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Just like Netflix and Hulu, now CBS will let you watch its shows online without ads

Actually, it’ll still have a few ads. And it will cost you, of course.

Peter Kafka covers media and technology, and their intersection, at Vox. Many of his stories can be found in his Kafka on Media newsletter, and he also hosts the Recode Media podcast.

CBS will let people watch its newest shows online, without watching ads — if they’re willing to pay up.

CBS is rolling out a (mostly) ad-free version of its CBS All Access digital TV service, which gives subscribers the ability to watch CBS programming live and on demand.

All Access normally costs $5.99 per month, but CBS is selling a “commercial-free” option for $9.99.

That brings CBS in line with Hulu, which launched an ad-free version of its service last year that also cost an extra $4 a month. And Netflix, of course, shows all of its programming without ads.

There are some caveats to CBS’ “commercial-free” option. CBS isn’t spending much time highlighting these asterisks, but they tell you interesting things about the TV ecosystem in 2016:

  • If you stream a CBS show live, when it first airs, you’ll still see ads — the same ones you’d see on conventional TV, depending on the local TV market you’re in.
  • CBS says “select on-demand shows will include promotional interruptions.” I talked to a CBS rep for a translation: The “promotional interruptions” will be brief, but un-skippable, promos — 15 seconds at most, and no more than two promos per half-hour — for other CBS shows. They’ll show up in about 10 percent of CBS’ episodes, and about 20 percent of its titles — generally its newer shows. That’s because CBS has sold on-demand rights to some of those shows to subscription services like Amazon or Netflix, and in some cases those services have exclusive rights to an ad-free “window” for those shows.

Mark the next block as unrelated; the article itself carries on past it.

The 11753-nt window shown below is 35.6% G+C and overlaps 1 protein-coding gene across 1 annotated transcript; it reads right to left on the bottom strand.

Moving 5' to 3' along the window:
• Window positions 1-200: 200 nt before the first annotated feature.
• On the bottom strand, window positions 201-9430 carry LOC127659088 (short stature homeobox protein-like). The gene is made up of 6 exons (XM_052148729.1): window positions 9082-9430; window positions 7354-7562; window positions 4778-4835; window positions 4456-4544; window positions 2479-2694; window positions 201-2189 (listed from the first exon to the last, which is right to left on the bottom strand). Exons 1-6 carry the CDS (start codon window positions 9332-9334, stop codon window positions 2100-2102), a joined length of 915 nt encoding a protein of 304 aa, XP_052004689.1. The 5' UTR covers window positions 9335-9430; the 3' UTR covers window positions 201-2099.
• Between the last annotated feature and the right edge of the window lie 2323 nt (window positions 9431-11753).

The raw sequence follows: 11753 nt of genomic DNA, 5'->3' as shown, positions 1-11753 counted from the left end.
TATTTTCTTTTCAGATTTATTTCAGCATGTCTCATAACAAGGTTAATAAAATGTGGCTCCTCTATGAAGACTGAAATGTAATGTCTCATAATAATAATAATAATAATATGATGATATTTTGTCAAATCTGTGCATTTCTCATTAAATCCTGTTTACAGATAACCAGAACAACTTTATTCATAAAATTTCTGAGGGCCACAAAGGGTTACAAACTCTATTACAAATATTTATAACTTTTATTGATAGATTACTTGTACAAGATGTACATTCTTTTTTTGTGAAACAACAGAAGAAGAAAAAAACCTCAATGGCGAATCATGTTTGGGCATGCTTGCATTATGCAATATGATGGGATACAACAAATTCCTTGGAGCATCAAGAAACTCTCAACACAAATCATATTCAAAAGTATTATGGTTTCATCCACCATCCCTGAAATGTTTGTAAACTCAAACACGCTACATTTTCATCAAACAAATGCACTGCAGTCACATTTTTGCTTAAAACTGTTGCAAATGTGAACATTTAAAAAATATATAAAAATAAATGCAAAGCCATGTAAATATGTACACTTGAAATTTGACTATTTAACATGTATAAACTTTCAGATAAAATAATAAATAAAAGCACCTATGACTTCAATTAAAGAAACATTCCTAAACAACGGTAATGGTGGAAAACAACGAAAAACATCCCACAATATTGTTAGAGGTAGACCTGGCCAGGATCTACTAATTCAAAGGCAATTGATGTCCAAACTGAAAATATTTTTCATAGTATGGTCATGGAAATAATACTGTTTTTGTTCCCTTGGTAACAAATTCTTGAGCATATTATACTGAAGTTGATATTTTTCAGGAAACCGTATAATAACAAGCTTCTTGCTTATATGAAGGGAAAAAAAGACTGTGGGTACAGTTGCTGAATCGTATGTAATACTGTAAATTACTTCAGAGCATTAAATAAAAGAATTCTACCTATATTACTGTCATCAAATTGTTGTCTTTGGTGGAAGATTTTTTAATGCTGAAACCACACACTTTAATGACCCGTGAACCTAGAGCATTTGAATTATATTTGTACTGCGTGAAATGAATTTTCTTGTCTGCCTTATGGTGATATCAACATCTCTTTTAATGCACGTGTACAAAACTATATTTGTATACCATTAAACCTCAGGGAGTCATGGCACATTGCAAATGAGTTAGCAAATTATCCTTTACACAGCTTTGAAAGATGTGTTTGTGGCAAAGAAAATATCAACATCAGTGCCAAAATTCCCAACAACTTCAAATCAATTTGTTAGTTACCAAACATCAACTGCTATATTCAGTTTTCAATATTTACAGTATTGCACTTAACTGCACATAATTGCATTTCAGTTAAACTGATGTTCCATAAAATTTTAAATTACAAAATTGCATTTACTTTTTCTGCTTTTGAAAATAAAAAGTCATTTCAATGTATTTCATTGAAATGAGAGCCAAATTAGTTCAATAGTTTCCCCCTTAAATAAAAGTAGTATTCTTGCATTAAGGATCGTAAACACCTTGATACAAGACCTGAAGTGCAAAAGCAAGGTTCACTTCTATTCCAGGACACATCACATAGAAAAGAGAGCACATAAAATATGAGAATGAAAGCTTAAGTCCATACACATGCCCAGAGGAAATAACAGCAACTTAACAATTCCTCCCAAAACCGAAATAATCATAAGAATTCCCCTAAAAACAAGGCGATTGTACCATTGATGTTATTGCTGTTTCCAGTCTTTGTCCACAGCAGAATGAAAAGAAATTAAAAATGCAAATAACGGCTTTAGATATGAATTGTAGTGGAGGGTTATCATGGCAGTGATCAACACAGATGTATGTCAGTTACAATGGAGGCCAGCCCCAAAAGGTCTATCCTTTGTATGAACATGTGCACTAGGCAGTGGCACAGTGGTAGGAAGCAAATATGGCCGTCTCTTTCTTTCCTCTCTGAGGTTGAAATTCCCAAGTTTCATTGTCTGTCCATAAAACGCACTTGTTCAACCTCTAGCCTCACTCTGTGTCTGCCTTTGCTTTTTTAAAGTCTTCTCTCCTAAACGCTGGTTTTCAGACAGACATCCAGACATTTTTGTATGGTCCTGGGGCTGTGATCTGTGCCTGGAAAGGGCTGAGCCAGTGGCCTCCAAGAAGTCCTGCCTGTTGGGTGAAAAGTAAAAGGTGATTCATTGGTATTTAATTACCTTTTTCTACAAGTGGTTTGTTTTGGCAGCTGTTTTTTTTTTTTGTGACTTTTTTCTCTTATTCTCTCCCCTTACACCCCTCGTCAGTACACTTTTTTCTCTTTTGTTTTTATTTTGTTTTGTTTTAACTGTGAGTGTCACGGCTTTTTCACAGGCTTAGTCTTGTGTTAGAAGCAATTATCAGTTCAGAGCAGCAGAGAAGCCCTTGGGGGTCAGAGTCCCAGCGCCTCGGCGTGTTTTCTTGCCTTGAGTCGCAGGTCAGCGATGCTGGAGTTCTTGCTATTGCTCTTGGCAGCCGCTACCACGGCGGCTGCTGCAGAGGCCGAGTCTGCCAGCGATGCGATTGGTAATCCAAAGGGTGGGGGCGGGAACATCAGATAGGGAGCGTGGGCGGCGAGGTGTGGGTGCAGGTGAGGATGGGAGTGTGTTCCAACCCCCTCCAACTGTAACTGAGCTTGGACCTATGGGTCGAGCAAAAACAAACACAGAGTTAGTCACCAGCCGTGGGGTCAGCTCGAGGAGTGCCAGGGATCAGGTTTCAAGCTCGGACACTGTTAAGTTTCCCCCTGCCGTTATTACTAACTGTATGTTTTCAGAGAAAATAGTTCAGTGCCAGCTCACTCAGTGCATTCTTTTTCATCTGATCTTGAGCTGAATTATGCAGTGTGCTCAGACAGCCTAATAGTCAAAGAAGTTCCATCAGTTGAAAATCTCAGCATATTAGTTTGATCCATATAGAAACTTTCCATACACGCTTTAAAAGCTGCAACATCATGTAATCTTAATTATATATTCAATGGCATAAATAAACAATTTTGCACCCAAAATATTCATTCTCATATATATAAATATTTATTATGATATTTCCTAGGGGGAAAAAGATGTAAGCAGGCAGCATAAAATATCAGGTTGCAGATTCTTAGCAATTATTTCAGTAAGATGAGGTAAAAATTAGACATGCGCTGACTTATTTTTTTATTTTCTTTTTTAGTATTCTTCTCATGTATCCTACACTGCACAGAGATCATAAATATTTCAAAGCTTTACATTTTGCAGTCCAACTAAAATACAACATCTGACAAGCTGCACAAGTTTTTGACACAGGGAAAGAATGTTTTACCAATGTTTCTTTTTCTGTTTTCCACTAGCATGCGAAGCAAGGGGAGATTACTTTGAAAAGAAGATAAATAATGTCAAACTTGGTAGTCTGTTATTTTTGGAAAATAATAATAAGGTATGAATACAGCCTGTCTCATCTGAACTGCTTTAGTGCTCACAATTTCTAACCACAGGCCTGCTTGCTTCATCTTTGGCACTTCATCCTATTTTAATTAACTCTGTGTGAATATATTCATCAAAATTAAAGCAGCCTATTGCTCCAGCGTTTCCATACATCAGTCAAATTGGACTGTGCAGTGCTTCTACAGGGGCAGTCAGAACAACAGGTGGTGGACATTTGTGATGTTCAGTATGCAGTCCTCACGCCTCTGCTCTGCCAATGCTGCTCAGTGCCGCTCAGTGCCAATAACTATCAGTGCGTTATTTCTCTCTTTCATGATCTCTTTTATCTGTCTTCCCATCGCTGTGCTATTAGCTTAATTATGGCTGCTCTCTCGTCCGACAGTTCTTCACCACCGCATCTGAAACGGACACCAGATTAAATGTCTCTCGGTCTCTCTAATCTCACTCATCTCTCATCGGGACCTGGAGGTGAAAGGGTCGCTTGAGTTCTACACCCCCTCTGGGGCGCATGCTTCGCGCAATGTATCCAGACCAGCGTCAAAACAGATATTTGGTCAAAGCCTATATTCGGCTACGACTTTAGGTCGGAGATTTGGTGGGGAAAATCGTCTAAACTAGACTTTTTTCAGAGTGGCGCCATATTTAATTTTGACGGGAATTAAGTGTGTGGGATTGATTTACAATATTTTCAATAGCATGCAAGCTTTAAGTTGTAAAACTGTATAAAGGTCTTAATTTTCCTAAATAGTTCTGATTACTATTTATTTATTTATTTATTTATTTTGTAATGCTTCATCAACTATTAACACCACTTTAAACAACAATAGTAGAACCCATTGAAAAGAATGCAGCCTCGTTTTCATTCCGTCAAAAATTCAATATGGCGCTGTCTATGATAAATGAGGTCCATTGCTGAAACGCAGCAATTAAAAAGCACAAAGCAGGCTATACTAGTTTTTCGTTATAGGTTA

So: Mostly ad-free, for an extra $4 a month.

The big picture is that CBS is still very much in the advertising business, and will be for a very long time. So it is presumably betting that the ad-free option will only be interesting to a subset of its All Access subscribers, who are a small subset of its total audience.

This summer, CEO Les Moonves said the digital service had about a million subscribers; he had previously promised to get it to four million by 2020. CBS launched All Access in October 2014.

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